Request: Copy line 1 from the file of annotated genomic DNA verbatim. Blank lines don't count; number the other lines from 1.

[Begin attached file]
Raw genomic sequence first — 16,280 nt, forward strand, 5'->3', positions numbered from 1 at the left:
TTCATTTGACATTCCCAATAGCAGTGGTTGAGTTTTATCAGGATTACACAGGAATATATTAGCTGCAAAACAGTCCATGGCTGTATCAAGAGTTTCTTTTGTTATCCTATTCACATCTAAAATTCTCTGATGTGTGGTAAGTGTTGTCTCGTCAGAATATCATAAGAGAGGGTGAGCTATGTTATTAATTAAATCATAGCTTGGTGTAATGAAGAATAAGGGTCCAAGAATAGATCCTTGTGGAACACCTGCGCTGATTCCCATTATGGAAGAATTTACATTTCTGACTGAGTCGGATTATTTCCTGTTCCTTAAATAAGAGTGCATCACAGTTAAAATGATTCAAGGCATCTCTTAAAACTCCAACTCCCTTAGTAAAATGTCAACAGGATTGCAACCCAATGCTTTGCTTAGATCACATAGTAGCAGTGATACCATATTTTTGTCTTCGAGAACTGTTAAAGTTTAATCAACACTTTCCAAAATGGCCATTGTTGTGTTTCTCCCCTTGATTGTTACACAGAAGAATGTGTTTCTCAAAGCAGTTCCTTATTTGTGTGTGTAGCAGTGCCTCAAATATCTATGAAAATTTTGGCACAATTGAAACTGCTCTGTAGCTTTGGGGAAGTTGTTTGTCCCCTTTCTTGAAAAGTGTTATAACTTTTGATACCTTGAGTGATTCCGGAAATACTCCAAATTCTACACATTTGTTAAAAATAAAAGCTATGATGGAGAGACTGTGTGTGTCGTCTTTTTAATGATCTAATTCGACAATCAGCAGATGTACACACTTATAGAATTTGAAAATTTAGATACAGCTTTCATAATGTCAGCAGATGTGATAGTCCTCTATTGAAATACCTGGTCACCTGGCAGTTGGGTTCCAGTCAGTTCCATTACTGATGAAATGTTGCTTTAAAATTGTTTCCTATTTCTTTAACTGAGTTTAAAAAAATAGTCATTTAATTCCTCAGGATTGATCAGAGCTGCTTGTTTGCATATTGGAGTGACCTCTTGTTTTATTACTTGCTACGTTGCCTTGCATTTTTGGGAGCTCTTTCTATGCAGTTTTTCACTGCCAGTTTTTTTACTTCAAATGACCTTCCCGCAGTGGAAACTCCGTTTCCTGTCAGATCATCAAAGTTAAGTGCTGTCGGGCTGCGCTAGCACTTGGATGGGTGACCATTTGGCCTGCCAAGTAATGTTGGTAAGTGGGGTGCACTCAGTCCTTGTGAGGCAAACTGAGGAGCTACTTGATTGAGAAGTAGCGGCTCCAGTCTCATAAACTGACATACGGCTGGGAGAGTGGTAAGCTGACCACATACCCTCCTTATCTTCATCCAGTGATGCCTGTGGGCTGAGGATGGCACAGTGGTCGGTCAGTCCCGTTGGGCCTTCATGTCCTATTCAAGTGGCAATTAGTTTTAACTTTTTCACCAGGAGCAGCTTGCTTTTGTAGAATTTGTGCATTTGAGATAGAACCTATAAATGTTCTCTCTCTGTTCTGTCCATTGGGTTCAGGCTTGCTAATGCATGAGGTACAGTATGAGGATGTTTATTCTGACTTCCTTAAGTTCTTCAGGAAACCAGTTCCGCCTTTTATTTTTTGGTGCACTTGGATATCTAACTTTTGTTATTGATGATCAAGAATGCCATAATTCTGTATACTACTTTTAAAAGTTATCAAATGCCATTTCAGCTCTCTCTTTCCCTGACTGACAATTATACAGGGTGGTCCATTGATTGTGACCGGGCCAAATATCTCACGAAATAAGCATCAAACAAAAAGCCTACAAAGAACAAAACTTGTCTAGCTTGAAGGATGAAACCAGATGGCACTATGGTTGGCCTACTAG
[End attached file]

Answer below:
Raw genomic sequence first — 16,280 nt, forward strand, 5'->3', positions numbered from 1 at the left: